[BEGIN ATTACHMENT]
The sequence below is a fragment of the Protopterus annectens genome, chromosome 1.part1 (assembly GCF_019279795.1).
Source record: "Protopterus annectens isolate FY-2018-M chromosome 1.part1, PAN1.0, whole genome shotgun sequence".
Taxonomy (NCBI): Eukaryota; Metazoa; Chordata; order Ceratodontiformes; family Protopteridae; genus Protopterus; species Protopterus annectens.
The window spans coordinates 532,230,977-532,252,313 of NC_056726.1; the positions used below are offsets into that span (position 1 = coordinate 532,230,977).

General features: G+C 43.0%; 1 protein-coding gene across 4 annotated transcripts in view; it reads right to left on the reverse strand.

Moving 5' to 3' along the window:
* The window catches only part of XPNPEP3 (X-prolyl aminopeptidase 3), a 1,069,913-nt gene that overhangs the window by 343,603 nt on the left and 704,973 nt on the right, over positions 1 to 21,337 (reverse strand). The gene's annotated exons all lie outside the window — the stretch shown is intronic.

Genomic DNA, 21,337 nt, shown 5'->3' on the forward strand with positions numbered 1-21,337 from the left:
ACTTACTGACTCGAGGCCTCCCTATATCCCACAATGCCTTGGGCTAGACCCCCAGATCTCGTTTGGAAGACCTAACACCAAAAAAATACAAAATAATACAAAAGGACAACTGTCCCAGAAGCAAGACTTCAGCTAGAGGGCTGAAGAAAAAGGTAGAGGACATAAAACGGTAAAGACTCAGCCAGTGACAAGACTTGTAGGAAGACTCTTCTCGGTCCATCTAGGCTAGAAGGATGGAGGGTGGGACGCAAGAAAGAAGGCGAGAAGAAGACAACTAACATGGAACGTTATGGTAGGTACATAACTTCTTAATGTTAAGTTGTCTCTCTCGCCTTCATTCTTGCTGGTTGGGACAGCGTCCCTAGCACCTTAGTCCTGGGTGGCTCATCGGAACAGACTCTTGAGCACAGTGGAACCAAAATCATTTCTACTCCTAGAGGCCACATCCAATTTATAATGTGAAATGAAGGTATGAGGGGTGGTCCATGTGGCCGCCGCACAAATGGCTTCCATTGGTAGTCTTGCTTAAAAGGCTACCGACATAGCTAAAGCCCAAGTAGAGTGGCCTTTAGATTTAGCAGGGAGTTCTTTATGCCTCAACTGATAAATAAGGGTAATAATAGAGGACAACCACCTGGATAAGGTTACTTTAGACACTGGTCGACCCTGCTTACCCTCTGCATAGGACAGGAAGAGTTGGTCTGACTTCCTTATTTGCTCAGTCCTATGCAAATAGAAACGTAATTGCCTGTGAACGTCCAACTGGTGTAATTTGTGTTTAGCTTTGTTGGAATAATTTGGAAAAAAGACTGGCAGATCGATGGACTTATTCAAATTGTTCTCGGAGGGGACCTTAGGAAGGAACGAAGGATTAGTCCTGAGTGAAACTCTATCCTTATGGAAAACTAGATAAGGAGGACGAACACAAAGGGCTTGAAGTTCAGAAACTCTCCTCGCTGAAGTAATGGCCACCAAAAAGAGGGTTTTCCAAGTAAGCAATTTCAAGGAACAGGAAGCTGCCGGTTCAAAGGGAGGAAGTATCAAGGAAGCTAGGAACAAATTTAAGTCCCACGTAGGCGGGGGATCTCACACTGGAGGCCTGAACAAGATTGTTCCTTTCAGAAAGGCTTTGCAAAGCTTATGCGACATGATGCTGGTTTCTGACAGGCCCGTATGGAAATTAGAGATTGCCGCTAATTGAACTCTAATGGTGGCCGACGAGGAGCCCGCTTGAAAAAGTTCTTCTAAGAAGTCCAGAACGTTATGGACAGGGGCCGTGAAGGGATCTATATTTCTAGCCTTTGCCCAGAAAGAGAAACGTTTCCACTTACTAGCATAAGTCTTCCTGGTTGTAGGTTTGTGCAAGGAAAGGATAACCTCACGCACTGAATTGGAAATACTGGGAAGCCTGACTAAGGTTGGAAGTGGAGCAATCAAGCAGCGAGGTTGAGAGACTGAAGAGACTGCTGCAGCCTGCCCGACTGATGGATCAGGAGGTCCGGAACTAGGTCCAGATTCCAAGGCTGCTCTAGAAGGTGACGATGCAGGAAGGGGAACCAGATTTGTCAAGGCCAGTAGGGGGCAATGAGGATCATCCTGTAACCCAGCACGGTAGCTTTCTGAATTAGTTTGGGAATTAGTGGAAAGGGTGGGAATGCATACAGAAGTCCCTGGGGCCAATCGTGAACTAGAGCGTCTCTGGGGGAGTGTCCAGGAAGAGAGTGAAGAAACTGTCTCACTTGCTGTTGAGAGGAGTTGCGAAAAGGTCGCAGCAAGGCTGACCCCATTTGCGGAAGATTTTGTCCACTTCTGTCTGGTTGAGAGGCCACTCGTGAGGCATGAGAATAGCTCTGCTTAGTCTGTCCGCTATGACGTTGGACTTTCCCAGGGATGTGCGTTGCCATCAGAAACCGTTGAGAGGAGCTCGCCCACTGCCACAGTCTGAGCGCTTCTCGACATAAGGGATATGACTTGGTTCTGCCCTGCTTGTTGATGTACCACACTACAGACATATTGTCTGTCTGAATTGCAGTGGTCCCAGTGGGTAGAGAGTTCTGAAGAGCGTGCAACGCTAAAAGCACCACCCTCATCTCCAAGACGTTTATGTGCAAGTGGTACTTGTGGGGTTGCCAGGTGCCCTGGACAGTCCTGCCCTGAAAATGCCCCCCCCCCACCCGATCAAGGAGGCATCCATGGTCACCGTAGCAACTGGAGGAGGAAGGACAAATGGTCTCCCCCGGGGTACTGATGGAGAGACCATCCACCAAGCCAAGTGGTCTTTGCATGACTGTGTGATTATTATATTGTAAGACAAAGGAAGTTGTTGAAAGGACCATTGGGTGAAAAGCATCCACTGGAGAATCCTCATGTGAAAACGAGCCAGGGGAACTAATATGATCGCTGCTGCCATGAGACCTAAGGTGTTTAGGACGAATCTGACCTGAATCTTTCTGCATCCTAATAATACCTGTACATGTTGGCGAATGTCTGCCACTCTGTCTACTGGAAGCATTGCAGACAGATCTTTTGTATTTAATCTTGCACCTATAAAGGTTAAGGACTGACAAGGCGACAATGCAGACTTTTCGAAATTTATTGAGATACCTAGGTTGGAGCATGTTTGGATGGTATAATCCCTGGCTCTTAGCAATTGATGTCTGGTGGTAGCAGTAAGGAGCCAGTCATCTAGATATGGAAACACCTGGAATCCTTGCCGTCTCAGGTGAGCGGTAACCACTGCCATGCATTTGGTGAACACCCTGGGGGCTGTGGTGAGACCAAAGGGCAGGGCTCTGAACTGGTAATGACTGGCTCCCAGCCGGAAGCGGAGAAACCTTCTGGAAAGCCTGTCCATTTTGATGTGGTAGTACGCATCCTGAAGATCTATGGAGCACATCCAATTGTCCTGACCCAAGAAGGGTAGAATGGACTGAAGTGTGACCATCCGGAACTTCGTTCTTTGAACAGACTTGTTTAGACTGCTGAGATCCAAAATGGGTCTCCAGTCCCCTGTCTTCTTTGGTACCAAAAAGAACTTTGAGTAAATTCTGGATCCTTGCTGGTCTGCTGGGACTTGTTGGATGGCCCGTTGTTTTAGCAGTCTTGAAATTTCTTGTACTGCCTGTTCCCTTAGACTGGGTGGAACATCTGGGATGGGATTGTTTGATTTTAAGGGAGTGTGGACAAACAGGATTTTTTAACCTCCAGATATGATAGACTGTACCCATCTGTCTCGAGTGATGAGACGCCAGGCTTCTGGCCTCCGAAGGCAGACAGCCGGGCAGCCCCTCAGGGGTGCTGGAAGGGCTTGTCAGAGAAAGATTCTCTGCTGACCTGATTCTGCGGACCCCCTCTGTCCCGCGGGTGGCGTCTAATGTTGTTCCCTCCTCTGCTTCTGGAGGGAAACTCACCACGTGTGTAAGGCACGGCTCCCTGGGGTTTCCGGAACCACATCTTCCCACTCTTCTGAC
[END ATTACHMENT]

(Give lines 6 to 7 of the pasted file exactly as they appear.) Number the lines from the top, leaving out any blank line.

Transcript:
Moving 5' to 3' along the window:
* The window catches only part of XPNPEP3 (X-prolyl aminopeptidase 3), a 1,069,913-nt gene that overhangs the window by 343,603 nt on the left and 704,973 nt on the right, over positions 1 to 21,337 (reverse strand). The gene's annotated exons all lie outside the window — the stretch shown is intronic.